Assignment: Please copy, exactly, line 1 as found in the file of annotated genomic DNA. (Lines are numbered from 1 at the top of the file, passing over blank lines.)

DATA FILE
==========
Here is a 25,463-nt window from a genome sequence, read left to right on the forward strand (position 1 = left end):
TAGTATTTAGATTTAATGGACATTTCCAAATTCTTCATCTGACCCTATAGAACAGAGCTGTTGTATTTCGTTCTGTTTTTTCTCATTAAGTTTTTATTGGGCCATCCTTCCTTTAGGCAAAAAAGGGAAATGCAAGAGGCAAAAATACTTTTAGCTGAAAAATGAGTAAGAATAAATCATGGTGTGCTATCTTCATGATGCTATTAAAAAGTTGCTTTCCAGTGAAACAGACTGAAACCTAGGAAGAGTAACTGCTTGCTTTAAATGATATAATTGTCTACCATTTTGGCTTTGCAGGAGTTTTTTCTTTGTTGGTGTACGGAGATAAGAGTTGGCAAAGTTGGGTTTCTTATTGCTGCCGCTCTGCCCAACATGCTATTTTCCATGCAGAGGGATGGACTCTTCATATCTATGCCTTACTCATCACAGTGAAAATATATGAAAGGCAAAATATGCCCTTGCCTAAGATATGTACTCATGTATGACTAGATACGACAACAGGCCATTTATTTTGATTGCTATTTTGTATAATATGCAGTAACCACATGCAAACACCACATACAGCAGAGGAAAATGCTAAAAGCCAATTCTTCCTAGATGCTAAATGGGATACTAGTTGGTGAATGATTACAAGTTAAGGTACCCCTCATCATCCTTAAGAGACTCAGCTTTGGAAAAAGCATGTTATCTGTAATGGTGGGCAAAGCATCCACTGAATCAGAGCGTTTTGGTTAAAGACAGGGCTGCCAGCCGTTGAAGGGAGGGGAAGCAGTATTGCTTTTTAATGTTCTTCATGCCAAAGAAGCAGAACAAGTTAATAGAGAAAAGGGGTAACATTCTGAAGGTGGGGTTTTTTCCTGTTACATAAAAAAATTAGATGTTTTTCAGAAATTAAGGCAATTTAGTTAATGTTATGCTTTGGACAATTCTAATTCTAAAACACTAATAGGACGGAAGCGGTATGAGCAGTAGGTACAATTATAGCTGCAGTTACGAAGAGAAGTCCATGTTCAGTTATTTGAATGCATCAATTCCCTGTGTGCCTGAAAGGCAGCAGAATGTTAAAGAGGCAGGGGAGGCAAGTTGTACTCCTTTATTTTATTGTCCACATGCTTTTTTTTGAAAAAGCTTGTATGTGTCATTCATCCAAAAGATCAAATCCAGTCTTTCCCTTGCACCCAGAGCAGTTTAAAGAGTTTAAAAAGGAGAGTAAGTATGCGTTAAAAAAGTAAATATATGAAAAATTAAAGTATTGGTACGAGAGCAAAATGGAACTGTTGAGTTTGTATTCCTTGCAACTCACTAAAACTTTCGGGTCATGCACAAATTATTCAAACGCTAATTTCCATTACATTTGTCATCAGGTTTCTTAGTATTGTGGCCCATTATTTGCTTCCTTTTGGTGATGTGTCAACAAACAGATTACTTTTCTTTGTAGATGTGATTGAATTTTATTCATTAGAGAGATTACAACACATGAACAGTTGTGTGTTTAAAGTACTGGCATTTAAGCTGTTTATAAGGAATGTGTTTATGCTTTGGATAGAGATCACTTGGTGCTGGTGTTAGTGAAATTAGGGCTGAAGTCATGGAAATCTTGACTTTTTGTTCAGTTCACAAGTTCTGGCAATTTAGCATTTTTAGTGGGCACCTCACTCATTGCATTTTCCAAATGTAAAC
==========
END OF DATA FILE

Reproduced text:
Here is a 25,463-nt window from a genome sequence, read left to right on the forward strand (position 1 = left end):